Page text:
> Then you can do:
>  >> assert {3==3}
> => nil
>  >> assert("This test will fail") {false}
> AssertionError: This test will fail
>          from (irb):24:in `assert'
>          from (irb):29
>  >> assert { 3>=1 }
> => nil

If implemented this way, assert comes with a potential speed penalty. 
This is why such an assert feature usually implies a command line option 
to ignore assertions in production mode (eg in Eiffel). In ruby this can 
in theory be done by using the method_added hook or similar. The code 
could then look like this

    pre {|a, b| a > 0 && b > 0}
    post {|r| r > 0}
    def foo(a, b)
        a + b
    end

When a flag isn't set, pre & post could simply be ignored. There are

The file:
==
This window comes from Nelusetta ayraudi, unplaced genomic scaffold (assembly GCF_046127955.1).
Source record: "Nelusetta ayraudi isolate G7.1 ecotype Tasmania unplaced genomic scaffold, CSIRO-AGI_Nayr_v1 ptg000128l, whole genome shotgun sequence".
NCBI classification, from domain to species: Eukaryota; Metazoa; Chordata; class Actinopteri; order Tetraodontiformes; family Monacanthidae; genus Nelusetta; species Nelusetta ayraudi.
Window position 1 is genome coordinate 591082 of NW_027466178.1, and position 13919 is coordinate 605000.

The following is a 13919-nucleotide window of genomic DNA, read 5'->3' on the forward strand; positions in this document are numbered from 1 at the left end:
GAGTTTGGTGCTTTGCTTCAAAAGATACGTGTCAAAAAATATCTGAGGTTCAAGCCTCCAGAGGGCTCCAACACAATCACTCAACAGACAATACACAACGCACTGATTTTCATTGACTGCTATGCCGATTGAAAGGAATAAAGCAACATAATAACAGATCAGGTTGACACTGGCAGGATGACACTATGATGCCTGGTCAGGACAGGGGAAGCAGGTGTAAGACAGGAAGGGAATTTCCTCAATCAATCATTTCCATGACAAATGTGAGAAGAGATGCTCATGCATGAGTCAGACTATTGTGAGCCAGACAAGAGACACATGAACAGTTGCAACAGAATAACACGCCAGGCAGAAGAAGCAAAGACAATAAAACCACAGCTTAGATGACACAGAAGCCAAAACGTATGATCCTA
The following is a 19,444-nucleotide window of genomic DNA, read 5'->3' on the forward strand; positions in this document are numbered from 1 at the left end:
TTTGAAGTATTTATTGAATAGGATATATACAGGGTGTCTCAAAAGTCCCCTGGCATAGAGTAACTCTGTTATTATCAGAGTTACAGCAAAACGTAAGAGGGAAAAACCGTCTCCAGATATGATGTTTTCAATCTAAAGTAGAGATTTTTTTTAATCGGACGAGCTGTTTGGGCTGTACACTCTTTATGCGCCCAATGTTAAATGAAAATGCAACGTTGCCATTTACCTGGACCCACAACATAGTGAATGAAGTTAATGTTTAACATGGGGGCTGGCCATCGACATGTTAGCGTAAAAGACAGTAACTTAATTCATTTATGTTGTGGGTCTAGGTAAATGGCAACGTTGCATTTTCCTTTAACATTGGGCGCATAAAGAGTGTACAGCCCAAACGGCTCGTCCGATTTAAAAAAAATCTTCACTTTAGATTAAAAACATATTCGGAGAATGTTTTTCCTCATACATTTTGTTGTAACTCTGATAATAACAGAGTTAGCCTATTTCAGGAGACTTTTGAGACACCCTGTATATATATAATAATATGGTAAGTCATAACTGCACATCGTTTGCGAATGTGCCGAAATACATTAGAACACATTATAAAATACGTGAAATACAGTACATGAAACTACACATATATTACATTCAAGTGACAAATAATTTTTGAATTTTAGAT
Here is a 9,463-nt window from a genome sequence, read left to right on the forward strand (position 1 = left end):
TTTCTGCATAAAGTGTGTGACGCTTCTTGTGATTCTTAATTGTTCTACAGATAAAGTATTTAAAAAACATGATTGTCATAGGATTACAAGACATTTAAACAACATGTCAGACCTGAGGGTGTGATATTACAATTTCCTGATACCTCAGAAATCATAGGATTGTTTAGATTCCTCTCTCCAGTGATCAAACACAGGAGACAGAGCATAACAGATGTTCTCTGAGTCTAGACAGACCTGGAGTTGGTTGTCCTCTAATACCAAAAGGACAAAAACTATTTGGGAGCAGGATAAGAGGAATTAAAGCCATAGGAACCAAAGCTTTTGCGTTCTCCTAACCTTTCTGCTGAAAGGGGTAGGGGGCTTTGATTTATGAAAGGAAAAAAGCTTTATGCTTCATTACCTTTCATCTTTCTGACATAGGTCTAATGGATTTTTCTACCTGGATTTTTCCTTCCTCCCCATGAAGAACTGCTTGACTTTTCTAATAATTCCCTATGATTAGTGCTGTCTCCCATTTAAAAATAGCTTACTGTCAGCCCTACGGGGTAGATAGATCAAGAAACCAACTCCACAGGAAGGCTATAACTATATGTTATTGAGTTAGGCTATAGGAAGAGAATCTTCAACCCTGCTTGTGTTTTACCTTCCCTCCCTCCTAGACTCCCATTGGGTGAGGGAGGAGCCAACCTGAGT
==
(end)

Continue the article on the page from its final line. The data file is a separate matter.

some libraries around that try to achieve this but IMHO they all have 
some shortcoming. (Please correct me if I'm wrong.)

I think that a general way to define such wrappers had to be part of 
ruby core language in order to get this right.

If ruby were lisp, you could define your own def_by_contract. But AFAIK 
blocks cannot take optional arguments, which makes this currently 
impossible (or not so useful).

Regards,
Thomas.
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